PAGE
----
In this study, infection rate of Syphacia obvelata and Spicularis spp. was 16.6%. The other reports have shown a rate of 2.8% in Ahvaz (7), 3.5% in Sari (11) and 43.2% in Kashan (4). Infection with Angiostrongylus cantonensis was shown in rodents from Egypt and Thailand (12, 21). Moniliformis moniliformis (Acanthocephala) was also found in the current study. Only one rodent (Rattus norvegicus) from a domestic habitat was infected. This parasite needs to cockroach as an intermediate host for completing its life. Moniliformis moniliformis is a zoonotic parasite of public health concern (12, 14, 22, 23).

Protozoa infection in this study included Giardia muris (13.3%) and Entamoeba spp. (20%) in the intestine and Sarcocystis spp. cyst in muscles (23.3%). Sarcocystis infection was also reported by Sinniah et al. in Malaysia (24). This finding is in agreement with other reports in Iran (4, 7). Trypanosoma and Toxoplasma protozoa were not seen in this study because of the sample smaller size in this study. The previous study showed 10% of rodents were infected with T. lewisi and T. evansi in Ahvaz city of Iran and India and Iraq (7, 14, 25).

5.1. Conclusion

Further studies should be carried out in other parts of Iran by using a molecular technique for precise identification of parasite species. This study indicates that rodents especially those that live near human habitats, have a high risk for transmission of zoonotic parasite disease. Existence of abundant population of an intermediate host such as beetles and other arthropods in rodent environments causes high prevalence of infection in them as an important major source of infection for humans. Control of rodent population in cities should be done for decreasing transport risk of parasitic infection.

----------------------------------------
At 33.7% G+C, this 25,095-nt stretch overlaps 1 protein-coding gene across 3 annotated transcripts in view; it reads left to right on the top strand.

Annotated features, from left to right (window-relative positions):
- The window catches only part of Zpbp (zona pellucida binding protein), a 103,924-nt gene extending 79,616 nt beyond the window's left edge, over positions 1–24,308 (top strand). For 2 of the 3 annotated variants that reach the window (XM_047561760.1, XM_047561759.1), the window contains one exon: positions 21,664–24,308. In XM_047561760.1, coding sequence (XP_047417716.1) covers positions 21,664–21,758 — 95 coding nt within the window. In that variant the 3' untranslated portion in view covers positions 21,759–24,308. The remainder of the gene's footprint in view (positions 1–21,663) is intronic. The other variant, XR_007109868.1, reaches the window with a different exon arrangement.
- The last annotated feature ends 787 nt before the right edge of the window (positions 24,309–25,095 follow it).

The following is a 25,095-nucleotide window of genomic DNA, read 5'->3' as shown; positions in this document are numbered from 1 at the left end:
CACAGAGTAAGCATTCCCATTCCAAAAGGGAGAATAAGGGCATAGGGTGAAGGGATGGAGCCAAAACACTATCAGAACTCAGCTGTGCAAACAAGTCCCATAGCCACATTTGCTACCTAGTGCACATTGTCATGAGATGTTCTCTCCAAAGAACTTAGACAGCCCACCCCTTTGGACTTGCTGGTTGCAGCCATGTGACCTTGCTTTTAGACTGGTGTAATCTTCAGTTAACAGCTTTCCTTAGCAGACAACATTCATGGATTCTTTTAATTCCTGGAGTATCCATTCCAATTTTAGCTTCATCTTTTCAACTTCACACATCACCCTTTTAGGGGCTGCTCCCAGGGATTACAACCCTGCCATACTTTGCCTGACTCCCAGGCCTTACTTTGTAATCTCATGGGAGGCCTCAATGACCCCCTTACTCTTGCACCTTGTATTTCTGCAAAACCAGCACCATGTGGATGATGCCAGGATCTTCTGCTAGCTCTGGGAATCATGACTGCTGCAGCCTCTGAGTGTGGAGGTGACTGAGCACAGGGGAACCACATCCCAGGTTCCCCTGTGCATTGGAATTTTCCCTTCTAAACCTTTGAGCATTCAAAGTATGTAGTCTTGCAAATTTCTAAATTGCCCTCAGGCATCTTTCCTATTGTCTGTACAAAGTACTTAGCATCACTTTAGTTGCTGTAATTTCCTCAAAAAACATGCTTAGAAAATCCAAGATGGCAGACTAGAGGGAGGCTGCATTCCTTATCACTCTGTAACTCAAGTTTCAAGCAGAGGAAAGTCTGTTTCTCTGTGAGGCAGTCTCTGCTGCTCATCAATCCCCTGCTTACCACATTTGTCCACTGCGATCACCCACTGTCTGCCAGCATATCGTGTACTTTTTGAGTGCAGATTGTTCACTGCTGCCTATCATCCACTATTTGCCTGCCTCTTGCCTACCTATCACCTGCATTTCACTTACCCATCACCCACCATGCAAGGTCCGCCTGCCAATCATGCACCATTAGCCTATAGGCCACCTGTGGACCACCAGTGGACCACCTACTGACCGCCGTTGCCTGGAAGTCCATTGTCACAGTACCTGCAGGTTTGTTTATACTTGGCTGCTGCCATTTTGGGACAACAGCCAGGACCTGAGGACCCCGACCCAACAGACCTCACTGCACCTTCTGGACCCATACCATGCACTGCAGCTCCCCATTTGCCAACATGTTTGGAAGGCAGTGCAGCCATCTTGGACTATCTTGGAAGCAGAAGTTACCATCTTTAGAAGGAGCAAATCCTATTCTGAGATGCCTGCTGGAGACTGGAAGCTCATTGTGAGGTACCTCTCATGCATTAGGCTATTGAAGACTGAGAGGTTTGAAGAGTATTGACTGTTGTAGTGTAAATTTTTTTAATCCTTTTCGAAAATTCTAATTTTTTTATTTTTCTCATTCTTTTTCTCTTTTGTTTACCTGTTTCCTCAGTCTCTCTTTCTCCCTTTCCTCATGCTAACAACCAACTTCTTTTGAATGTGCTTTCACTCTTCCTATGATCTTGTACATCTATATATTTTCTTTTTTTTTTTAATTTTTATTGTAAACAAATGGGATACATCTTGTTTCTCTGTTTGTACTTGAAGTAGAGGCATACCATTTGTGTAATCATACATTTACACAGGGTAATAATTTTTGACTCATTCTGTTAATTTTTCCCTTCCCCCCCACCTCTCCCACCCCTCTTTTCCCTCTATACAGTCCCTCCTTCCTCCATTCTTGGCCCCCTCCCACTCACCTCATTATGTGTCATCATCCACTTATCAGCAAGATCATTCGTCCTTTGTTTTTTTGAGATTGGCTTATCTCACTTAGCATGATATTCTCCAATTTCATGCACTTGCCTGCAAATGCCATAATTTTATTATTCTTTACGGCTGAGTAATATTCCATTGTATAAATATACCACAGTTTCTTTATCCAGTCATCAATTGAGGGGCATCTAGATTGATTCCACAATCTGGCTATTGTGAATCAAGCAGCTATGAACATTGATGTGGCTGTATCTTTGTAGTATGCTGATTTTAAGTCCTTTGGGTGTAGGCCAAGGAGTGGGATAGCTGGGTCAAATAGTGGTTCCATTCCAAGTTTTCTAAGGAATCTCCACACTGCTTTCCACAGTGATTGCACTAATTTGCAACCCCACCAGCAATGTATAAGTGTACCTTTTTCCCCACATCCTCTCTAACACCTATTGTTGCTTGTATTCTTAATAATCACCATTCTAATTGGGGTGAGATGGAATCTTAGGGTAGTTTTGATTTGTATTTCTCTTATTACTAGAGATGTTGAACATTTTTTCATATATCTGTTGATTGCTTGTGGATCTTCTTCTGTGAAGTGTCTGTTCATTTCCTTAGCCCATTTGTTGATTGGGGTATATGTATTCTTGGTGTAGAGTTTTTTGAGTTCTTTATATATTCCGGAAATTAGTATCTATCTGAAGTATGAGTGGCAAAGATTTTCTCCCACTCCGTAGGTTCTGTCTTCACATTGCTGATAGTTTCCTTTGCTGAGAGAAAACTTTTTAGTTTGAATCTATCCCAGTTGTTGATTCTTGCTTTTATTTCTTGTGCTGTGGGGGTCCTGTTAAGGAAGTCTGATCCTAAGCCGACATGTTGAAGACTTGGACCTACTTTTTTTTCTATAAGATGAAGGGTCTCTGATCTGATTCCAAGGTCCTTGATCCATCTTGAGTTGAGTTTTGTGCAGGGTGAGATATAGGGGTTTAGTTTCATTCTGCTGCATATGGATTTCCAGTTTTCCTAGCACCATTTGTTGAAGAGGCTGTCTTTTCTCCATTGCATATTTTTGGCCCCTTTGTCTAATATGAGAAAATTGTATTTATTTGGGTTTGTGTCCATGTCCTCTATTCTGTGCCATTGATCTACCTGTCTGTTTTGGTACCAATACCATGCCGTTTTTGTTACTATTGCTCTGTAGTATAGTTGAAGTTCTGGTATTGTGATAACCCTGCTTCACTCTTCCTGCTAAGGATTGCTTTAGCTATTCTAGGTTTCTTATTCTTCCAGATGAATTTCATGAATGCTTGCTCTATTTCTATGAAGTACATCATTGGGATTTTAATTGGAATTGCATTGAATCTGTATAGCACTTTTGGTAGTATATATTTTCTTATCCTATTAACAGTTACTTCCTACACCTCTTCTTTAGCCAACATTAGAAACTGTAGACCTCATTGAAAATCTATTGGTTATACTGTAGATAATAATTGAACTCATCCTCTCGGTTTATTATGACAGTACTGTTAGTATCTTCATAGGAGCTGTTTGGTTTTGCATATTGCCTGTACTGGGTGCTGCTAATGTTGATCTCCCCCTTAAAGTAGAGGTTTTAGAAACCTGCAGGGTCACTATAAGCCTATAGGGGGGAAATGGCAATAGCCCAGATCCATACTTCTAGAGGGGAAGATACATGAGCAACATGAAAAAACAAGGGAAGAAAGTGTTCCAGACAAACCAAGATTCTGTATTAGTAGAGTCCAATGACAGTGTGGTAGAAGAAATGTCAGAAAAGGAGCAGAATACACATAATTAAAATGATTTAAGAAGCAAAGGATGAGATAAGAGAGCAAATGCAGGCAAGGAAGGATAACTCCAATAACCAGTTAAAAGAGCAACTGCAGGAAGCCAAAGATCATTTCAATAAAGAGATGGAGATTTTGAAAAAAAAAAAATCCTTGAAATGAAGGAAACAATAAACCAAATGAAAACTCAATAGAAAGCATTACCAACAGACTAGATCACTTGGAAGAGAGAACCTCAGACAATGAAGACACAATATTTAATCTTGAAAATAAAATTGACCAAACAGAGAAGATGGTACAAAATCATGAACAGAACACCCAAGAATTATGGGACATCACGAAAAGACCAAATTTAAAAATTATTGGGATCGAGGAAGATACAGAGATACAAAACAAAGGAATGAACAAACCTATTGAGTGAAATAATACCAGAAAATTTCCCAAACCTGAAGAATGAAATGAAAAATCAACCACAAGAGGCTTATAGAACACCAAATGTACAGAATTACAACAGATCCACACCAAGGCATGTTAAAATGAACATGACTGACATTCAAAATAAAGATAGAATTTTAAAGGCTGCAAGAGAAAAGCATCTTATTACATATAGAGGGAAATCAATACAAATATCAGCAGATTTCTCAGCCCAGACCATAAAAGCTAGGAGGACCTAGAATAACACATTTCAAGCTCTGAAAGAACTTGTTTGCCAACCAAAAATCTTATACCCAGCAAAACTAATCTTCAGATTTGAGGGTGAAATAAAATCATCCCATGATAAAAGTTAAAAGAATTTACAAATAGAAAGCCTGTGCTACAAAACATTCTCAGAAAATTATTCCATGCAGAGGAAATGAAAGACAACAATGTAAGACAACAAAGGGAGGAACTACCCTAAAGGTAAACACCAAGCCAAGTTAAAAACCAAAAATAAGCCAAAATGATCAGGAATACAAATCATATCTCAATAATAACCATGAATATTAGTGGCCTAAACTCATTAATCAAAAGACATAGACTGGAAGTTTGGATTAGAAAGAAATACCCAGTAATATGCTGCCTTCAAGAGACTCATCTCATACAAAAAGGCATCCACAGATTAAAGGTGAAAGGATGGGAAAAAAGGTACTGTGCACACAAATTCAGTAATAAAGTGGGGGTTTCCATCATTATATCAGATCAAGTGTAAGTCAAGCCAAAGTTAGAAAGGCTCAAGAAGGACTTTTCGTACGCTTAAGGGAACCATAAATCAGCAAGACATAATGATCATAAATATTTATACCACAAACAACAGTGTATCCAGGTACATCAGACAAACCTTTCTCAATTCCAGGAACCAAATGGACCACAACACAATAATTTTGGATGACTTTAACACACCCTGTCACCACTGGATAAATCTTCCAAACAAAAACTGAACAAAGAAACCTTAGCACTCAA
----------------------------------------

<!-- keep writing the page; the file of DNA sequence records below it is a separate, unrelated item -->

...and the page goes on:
This Research Project was financially supported by the Ahvaz Jundishapur University of Medical Sciences (grant No. U-88100).


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Table 1.

Prevalence of Parasitic Infections in the Examined Rodents

Cestode Nematoda Protozoa Acanthocephala
Species Percentage Species Percentage Intestinal Tissue Species Percentage
Species Percentage Species Percentage
H. nana 50 S. ratti 46.6 Entamoeba spp. 20 Sarcocystis 23.3 M. moniliformis 3.3
H. diminuta 13.3 T. muris 10 Giardia 13.3 Toxoplasma -
Cysticercus fasciolaris 10 S. abvulata 10 coccidia Trypanosoma
Specularis spp. 6.6 -
Pterygodermatites 6.6
Nippostrongylus 6.6
Physaloptera 10
Protospirura 10

Table 2.

Prevalence of Parasitic Infections in Examined Rodents According to Rodent Species

Mus musculus Rattus norvegicus Tatera indica
Cestoda Nematoda Protozoa Cestoda Nematoda Protozoa Cestoda Nematoda Protozoa
S. ratti (25%) Sarcocystis (50%) H. nana (50%) S. ratti (55%) Entamoeba (20%) H. nana (83%) T. muris (50%) Entamoeba (33%)
S. obvelata (25%) Coccidia (25%) H. diminuta (10%) S. obvelata (5%) Giardia (15%) H. diminuta (17%) Nippostrongylus (33%) Giardia (17%)
Nippostrongylus (25%) Cysticercus fasciolaris (15%) Physaloptera (10%) Coccidia (5%) Protospirura (33%)
Specularis (25%) M. moniliformis (5%) Sarcocystis (25%) Ptergodermatites (33%)
Protospirura (25%) Aspiculuris (17%)
Physaloptera (33%)

Figure 1.

The Female of Ptergodermatites spp. (Original)

Figure 2.

The End Part of Protospirura (male) (Original)

Figure 3.

The Male Physaloptera Spp. (Original)